HP has said the two companies will jointly develop new materials and process technology to transfer the memristor technology from research to commercial development in the form of Resistive Random Access Memory (ReRAM). This is non-volatile memory with low power consumption that holds the potential to replace Flash memory currently used in mobile phones and MP3 players. It also has the potential to serve as a universal storage medium – that is, memory that can behave as Flash, DRAM or even a hard drive.
Hynix will implement the memristor technology in its research and development fab.
Memristors are said to require less energy to operate, are faster than present solid-state storage technologies and can retain information even when power is off. The memristor was postulated to be the fourth basic circuit element by Prof. Leon Chua of the University of California at Berkeley in 1971 and first intentionally reduced to practice by researchers in HP Labs, the company’s central research arm, in 2006.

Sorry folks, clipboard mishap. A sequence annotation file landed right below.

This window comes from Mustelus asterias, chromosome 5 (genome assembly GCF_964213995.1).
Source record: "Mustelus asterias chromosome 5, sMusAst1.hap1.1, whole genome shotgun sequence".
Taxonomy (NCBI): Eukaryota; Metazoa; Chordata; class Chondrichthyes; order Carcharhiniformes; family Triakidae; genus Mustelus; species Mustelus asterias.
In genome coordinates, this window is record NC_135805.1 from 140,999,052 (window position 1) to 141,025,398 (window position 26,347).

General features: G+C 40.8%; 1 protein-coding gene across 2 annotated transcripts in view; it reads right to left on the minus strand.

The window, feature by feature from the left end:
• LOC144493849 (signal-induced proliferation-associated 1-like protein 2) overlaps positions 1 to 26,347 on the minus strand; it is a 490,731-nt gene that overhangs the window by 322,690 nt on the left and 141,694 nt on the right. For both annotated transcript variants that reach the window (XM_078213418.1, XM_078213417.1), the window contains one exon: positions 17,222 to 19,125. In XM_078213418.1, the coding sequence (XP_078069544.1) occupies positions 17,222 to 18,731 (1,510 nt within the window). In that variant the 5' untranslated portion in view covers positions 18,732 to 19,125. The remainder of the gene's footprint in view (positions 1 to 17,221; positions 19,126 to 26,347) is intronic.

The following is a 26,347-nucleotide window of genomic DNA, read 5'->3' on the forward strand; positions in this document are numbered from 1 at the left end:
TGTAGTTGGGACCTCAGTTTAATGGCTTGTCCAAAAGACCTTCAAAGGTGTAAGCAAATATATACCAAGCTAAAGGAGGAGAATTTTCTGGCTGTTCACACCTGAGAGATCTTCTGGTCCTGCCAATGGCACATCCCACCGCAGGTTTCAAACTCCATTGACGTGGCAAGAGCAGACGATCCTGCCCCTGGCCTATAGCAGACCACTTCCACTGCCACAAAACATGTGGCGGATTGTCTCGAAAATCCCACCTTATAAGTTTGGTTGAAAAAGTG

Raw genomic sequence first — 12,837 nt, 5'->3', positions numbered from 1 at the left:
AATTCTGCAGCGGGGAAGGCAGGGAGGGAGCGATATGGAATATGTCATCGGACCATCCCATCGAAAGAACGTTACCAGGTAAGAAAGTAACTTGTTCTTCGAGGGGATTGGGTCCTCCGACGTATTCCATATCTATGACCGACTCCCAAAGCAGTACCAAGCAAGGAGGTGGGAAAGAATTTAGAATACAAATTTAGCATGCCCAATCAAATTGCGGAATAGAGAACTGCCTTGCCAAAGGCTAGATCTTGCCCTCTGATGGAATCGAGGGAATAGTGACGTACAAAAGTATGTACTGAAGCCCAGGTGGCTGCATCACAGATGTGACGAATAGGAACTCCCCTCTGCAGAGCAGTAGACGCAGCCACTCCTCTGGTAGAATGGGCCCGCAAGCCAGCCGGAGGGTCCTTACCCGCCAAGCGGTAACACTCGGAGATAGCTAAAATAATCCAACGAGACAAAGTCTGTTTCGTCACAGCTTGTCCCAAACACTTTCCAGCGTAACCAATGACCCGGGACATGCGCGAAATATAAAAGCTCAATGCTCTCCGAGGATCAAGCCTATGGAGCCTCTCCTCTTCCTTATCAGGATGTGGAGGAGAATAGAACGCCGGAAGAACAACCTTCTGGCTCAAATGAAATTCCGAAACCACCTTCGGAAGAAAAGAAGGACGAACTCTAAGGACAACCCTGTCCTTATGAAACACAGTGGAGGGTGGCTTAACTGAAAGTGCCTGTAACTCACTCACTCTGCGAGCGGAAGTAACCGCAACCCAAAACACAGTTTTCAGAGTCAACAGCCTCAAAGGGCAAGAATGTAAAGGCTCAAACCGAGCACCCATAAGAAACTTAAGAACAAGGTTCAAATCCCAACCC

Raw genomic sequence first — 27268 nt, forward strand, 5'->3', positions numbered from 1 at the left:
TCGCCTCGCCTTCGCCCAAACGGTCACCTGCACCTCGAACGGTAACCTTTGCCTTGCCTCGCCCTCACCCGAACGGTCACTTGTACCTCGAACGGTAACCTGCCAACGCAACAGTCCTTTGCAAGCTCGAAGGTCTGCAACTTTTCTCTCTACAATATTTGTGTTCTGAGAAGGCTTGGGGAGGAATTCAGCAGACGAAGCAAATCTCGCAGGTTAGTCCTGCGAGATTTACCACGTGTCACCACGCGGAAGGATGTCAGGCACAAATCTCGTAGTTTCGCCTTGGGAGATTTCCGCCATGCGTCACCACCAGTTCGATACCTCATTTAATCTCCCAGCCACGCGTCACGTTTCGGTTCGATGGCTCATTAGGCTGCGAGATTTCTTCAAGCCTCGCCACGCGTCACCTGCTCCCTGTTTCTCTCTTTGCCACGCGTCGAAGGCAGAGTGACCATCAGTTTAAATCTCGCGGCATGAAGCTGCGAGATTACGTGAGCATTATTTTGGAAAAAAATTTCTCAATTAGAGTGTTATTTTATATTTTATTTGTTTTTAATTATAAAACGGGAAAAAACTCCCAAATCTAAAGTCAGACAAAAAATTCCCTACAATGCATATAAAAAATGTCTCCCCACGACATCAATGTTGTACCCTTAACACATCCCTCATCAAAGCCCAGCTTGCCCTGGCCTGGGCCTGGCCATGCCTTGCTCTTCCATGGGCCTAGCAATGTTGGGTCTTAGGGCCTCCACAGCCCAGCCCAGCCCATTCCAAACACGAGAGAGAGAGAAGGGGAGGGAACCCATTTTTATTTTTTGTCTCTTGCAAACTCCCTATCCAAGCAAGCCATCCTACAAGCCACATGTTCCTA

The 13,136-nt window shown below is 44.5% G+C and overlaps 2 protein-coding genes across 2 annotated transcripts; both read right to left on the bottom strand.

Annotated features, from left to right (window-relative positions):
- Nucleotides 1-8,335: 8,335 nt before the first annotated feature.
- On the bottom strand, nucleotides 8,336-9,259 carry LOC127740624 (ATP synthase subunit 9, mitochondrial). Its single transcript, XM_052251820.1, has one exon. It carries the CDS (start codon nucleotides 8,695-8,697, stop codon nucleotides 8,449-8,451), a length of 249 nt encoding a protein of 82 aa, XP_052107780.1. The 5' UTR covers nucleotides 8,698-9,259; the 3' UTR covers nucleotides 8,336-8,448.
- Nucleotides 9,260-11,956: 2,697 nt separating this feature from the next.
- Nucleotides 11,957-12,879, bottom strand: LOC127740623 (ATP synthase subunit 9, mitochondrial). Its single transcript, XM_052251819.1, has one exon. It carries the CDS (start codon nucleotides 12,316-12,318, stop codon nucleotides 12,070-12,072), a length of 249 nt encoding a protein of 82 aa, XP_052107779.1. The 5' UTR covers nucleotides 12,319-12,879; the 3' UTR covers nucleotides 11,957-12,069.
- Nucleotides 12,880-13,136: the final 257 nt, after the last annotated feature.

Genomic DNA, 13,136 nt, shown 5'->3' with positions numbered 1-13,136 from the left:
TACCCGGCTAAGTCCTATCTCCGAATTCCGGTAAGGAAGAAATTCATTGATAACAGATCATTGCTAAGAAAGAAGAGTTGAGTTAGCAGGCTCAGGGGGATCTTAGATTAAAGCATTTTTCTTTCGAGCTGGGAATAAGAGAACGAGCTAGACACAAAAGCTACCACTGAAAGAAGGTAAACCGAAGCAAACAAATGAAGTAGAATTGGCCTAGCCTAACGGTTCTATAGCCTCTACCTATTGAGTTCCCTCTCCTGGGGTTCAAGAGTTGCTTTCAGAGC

However, earlier this year, HP announced that the memristor could also perform logic, and this suggests that memristor-based devices could change the standard paradigm of computing by allowing computation to one day be performed in chips where data is stored, rather than on a specialised central processing unit.
R. Stanley Williams, a HP senior fellow and founding director of the information and quantum systems laboratory in the company’s research unit, said Hynix was selected in part because it had not already selected another future memory technology. “Other companies we talked to have already made large investments in other technologies,” he said. “They were reluctant to start yet another new technology development effort.”
Image Credit: R. Stanley Williams, HP Senior Fellow and Director, Information and Quantum Systems Lab, HP Labs